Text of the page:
This predominantly met coal company has been diversifying into copper and is approaching an impactful inflection point where Copper will take over coal EBITDA

Teck Resources (TECK) is best known as the second largest seaborne exporter of steel making coal, but the company is approaching a key inflection point that will see its copper segment overtake its coal business in overall EBITDA. This comes at a time when demand for copper is strong and expected to continue, thanks to the red metal used in electric vehicles (EVs) and renewables, as well as entering a reflationary environment.

Once their new mine (QB2) is producing, TECK will see significant FCF generation and has committed to returning capital to shareholders. Teck is currently valued by the market as a coal company. The coal business is strong, and TECK has lowered costs significantly in this segment. But once TECK begins production at QB2 we expect a re-rating higher, to be more in line with copper peers.

What is TECK resources?

TECK is a Canadian based exploration & mining company focused on met coal (for steel production), copper and zinc. TECK’s met coal asset located in the Elk Valley of British Columbia is the primary contributor of EBITDA to the company currently. Its copper assets are in Canada, Chile and Peru and zinc/lead assets in Alaska and Canada. In 2018 it invested CAD$1.2 billion to obtain an indirect stake in Quebrada Blanca Phase 2 (QB2) project, a large copper resource that the company predicts will supply decades of copper output and growth for the company.

Strong copper exposure with a future green metals play

TECK is on-track to making a key transition from coal to copper in terms of EBITDA contribution of >50%. TECK is the majority owner of QB2, a major copper project in Northern Chile which is on track to begin production in 2H22. QB2 has potential to become a top five global copper producer and will boost TECK’s copper production by +60% and the EBITBA contribution from QB2 will be greater than 50%, overtaking the contribution from coal. By 2023, Teck will have doubled their consolidated copper production. QB2 provides Teck with very capital efficient copper unit growth over the next decade with low Opex/Sustain costs of ~1.38/lb in the first 10 years. As QB2 comes online, the market will focus on significant FCF metrics with an estimate of 58% of market cap over five years.  The board has also approved a minimum of 30% to be returned to shareholders through dividends or buybacks, but it could be 100% of the surplus if that is what the Board decided. Ultimately, a base metals-pure play would likely attract a higher multiple as overall investor interest in copper continues to grow while coal continues to decline. Management recently said that by growing copper production, they will rebalance the portfolio to become a major green metals producer.

TECK provides investors with strong copper growth exposure at a time when copper demand is set to expand significantly. The copper price is expected to remain robust given its leverage to industrial / construction markets and the anchor of a long term deficit as EV and renewable demand starts to reach critical mass, given the higher copper intensity of those technologies relative to conventional methods. According to Jefferies, copper intensive renewable energy is coming and the shift from coal & gas power to wind and solar are five times more copper intensive. EVs require 83kg of copper, or four times more than combustion engine vehicles, and EV charging points contain ~10kg of copper each. Demand for copper for EVs will increase 10x by 2023 from 170kts to 1.7mt. This positive demand outlook coincides with low inventory levels as a starting point.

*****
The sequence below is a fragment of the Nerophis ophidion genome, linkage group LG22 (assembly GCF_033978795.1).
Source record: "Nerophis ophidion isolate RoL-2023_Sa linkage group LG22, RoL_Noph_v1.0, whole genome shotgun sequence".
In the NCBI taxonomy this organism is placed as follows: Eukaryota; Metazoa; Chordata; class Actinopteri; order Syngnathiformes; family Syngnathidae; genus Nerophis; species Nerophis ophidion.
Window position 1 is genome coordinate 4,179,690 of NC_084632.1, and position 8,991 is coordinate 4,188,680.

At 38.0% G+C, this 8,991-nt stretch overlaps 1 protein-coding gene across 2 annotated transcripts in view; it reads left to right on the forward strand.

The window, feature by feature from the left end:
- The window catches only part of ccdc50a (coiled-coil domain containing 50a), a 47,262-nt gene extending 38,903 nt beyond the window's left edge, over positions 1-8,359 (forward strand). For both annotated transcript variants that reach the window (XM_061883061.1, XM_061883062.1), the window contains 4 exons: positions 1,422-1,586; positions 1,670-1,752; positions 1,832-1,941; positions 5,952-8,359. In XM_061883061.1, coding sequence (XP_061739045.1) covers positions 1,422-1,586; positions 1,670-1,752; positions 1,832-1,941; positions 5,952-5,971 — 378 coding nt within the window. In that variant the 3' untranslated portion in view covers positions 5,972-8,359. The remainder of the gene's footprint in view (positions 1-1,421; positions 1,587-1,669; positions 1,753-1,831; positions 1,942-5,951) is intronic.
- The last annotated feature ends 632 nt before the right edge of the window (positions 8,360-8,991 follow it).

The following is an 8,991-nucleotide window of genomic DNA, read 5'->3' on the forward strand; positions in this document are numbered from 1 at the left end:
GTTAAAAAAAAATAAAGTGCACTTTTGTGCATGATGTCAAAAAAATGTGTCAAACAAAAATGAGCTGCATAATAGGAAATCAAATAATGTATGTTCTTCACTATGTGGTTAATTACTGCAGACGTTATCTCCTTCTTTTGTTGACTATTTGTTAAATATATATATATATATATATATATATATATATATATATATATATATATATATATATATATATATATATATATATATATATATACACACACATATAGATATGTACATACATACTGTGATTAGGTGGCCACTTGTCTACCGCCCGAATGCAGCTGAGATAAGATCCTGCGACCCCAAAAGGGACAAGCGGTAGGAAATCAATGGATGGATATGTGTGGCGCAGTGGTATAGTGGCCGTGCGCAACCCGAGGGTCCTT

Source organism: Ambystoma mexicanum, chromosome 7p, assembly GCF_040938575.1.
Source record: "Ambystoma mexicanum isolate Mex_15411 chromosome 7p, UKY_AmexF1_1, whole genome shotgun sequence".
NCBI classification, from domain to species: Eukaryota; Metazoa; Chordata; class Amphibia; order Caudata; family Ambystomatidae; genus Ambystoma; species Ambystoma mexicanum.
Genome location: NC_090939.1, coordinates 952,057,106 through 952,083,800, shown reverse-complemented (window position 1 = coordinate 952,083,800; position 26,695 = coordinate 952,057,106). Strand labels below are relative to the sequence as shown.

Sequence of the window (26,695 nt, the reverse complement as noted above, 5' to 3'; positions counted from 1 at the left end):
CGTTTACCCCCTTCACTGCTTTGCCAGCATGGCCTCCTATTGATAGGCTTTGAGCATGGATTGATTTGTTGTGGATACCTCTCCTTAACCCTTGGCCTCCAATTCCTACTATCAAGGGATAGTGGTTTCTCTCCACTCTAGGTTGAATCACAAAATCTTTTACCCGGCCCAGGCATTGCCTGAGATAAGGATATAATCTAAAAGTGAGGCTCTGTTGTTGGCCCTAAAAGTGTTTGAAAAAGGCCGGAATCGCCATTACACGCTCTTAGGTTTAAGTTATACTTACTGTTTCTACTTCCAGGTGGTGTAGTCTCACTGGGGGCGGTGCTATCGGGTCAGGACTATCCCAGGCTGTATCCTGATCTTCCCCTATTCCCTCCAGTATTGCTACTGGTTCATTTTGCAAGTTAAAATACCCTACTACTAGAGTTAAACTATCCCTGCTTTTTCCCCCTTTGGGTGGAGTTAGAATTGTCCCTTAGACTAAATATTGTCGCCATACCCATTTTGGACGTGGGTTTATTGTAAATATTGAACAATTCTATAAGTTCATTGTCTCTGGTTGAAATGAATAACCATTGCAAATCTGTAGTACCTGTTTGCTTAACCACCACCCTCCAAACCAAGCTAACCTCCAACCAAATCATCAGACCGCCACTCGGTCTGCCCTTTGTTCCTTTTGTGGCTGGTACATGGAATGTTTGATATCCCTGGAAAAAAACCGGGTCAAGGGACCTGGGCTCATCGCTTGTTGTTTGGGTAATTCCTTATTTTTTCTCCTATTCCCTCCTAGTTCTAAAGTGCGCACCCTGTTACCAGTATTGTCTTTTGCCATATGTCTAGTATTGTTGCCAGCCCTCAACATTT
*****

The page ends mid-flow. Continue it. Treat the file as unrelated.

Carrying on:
Trade tensions and other risks

TECK’s coal operations are well-positioned, with incremental sales to China, where pricing is more favourable due to the tensions between Australia and China, and sees no end in sight. Steelmaking coal prices have increased significantly since the start of the year in response to improving demand in markets outside China and the trade flows rebalancing. FOB Australia pricing levels increased significantly over a 3-week period and are currently approximately USD 40 per tonne higher than they were at the start of 2021, and CFR China prices have increased to above USD 220 per tonne. Inventories at China ports are currently very low, sitting at around 2.4 million tonnes. The record low was around 1.2 million. The record high was 13.8 million tonnes. So, when you look at this with port inventory and around half these tonnes being Australian coal that have not cleared customs due to the ban, the port stocks are indeed very low, and the China CFR price is continuing to be high. TECK targets 7.5mt or ~30% of 2021 coal sales to China to capture significant premiums over Australia FOB prices. Total coal operating cost is estimated to decline by C$6/t to C$99/t, helped by completion of Neptune project (2Q21).

SOTP valuation according to Credit Suisse is C$34 (~$27):


Other Risks

  • Over budget complications on QB2 expansion.
  • Any delays to the QB2 production launch.
  • Commodity price risk (coking coal, copper, and zinc)
  • Mining and operating risk at the operations.

Technical

Teck has been in an uptrend since March 2020, which follows a two-year decline from $30 to $5. We see first major resistance at ~$26, and then $30.

JPM estimate 10th February.

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